Does anyone have experience using a front-end tool like MicroStrategy with Hadoop or Aster? Is it as difficult as it seems: hardcoded SQL or Java embedded in the front end?
As far i know Microstrategy has DB connectors available for AsterData and Hadoop Hive. I think to implement map-reduce functionality Java coding is required.
What I was trying to figure out is what the user experience is like within the front end tool. It sounds like MicroStrategy to “Big Data” can’t really be done with self-service drag and drop columns. I know that the front end tool vendors have some things in the works, but I have not heard of any currently available products.
Using Hadoop for data analytics and MicroStrategy for presentation seems proven use case at some of the social gaming companies. I have worked in one of the project where Hadoop & MicroStratagy are used thought my work was mostly on Hadoop side. Due to some of the limitations with MicroStratagy we moved most of the aggregations and calculations to Hadoop.
Tableau with Hive works well!
. Does Tableau natively understand Hadoop? I.e. can you drag and drop columns to get answers? Or are you forced to hard code Java into Tableau?
common scenario will be to pull the data out from hadoop to some kind of relational analytics store (pentaho and infobright will be a good choice) and then using BI tool like microstrategy. if from some reason you would like to do an analaysis directly on hadoop checkout Karmasphere.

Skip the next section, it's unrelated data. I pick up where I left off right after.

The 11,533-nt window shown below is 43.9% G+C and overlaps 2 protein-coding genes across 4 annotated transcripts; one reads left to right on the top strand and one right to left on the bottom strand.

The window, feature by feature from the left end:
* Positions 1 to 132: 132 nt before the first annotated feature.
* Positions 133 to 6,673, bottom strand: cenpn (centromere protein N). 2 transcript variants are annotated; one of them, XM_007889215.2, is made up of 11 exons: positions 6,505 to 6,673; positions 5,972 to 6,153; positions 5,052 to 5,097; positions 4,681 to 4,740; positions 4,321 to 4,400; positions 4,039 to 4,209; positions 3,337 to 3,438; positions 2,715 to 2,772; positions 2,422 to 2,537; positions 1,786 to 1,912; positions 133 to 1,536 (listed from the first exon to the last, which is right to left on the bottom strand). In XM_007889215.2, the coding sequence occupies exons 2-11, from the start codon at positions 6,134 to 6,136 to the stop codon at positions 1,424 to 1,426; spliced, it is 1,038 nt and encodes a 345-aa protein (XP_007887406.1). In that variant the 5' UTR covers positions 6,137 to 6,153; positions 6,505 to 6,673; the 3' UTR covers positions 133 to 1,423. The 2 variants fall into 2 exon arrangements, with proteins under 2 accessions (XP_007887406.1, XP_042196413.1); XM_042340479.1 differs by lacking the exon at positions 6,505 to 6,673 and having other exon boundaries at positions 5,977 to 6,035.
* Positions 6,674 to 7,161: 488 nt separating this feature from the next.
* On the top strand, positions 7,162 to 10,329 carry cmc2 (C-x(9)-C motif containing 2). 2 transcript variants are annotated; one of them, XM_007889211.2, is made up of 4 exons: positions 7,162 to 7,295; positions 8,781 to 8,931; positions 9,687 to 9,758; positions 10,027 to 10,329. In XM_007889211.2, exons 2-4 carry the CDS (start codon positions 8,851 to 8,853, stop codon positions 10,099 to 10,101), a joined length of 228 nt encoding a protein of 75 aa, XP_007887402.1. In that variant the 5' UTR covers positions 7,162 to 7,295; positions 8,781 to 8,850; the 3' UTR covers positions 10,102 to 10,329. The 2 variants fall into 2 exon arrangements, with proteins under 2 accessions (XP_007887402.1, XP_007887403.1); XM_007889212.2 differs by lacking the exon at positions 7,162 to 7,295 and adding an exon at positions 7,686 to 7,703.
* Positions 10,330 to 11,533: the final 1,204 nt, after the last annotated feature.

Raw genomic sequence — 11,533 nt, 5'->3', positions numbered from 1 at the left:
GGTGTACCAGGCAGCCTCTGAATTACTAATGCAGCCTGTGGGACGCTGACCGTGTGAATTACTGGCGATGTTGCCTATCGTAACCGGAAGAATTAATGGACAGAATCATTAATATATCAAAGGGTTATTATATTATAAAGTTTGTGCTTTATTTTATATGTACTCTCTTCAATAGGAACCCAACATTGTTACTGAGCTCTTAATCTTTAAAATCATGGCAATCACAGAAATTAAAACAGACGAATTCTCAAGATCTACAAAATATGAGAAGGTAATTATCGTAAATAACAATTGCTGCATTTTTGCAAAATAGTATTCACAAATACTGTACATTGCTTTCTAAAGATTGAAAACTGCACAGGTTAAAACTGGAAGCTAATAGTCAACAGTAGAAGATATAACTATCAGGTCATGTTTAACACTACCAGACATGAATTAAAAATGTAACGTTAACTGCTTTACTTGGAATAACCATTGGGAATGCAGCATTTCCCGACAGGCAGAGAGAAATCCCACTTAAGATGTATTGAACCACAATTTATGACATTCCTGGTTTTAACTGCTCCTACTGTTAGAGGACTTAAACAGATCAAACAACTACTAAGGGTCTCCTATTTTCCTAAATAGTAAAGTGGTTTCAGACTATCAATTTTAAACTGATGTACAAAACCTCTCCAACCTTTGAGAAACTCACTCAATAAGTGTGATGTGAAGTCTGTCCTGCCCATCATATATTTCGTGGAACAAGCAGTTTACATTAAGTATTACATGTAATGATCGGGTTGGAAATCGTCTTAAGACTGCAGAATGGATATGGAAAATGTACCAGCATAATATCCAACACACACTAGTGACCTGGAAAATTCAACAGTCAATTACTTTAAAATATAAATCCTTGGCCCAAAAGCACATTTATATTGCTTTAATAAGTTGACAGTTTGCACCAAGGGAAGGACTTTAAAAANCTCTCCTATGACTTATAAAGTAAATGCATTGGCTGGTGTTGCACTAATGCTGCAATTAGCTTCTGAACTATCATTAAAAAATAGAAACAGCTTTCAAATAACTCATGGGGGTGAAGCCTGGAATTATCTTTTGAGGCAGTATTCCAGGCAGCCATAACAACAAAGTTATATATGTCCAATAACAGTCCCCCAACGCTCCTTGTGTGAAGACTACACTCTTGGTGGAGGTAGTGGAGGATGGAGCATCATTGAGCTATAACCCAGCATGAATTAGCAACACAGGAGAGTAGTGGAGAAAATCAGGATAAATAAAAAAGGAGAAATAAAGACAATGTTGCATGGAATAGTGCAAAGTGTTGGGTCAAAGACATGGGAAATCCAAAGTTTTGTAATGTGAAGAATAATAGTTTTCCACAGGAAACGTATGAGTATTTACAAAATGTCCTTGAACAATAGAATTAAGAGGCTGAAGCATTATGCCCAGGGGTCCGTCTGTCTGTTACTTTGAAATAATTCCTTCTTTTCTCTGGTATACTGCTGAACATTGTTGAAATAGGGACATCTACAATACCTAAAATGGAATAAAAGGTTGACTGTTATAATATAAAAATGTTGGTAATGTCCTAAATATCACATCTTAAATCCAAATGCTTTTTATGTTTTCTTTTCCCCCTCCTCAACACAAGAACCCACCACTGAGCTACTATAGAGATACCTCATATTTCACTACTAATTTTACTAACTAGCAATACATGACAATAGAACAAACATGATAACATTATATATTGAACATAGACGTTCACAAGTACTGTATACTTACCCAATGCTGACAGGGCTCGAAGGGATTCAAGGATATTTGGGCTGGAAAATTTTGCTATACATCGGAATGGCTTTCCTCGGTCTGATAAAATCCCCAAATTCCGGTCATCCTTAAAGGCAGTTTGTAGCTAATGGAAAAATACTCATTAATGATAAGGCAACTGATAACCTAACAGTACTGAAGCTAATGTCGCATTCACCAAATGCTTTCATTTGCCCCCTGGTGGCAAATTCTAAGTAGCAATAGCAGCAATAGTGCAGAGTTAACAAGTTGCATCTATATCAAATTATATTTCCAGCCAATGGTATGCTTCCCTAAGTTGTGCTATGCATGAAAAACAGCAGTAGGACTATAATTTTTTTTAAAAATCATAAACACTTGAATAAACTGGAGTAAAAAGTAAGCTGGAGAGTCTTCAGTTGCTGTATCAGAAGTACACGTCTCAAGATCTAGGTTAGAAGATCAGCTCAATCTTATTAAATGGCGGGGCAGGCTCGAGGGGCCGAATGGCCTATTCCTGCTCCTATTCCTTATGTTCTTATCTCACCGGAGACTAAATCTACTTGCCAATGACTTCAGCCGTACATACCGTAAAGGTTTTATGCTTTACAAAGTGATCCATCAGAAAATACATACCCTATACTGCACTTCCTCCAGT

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]The way I used it, Tableau has a Cloudera Hive adapter which lets you treat Hive as yet another datasource.
You connect to this Hive ‘Table’ or Hive Query from Tableau – just the way you would with any other Relational Tableau and then start visualizing.
No I did not have to do any custom coding Java to do this 🙂
We are using Cognos in conjunction with Aster. We have users doing drag and drop with some SQL-MR functions.
In Cognos you have to set it to native SQL mode to use the Map Reduce queries. Cognos does not really have any robust variable support ( at least that we have found ) in many cases you end up having to filter Map Reduce results with wrapping SQL unless you do some hand-stands and cart-wheels.
I built Tableau’s connector to Hive, and I’m pleased to report that it offers drag / drop visualization capabilities just as we do for any other database. To manage latency, Tableau’s Data Engine is a great memory-mapped accelerator. Topics involving configuration, administration and performance tuning can be found on our Knowledge Base: http://www.tableausoftware.com/search/support/hadoop
I’m happy to answer any questions here as well.
the problem with Big data is that it is difficult to ascertain what data processing should reside in the analytic engine or the visualization tool. Tableau, Microstrategy and other BI tools can either use Hadoop’s processing power or use in-built mostly in memory data processing for complex visualizations. So an effective BI tool should have the intelligence to decide when to push the processing to Hadoop/Hive and when to use in-built engine.
Most of the BI tools support either JDBC or ODBC connectivity which allows using Hive for both drag-drop designing and executing analytics over Hadoop.
AFAIK, Intellicus- a BI tool supports Hive based report designing and we are working on a ODBC driver which would allow Tableau and later microstrategy and other BI tools to drag-design reports over Hive.
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